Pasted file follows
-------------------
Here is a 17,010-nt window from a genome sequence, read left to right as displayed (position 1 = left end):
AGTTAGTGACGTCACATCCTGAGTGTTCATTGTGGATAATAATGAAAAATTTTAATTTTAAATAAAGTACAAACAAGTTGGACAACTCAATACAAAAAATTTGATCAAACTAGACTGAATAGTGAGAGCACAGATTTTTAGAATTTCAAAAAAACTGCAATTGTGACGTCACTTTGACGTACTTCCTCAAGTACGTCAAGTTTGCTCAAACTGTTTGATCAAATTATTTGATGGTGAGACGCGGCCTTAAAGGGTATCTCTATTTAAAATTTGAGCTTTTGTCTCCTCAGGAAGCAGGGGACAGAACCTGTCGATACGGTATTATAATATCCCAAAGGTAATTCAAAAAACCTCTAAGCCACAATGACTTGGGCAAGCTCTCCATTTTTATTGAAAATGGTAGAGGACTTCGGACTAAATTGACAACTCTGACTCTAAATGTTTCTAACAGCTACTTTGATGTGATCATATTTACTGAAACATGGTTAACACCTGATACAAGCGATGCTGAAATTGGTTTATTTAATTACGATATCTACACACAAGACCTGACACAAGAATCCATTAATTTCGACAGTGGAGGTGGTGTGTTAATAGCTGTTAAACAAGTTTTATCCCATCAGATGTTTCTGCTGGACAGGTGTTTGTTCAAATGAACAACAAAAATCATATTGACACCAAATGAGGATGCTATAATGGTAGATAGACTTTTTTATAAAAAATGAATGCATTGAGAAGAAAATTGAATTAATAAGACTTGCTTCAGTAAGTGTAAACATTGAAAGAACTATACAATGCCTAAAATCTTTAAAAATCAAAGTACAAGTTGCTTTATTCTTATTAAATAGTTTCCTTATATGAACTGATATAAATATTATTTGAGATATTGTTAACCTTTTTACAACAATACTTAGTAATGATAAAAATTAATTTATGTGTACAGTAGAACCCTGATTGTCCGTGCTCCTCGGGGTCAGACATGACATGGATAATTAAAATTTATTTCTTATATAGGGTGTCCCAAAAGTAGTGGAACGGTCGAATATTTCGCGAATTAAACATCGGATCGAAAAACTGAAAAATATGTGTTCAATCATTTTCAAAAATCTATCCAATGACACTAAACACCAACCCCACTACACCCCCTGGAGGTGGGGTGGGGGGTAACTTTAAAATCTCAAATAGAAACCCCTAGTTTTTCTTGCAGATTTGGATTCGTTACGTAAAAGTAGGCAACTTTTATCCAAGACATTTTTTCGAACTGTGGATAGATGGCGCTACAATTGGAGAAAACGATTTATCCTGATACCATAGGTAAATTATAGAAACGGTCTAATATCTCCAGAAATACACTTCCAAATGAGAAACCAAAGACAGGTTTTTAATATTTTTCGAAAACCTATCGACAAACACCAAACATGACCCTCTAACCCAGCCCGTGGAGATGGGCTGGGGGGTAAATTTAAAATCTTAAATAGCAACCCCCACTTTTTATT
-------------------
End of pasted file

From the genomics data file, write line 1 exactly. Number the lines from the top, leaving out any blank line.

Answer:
Here is a 17,010-nt window from a genome sequence, read left to right as displayed (position 1 = left end):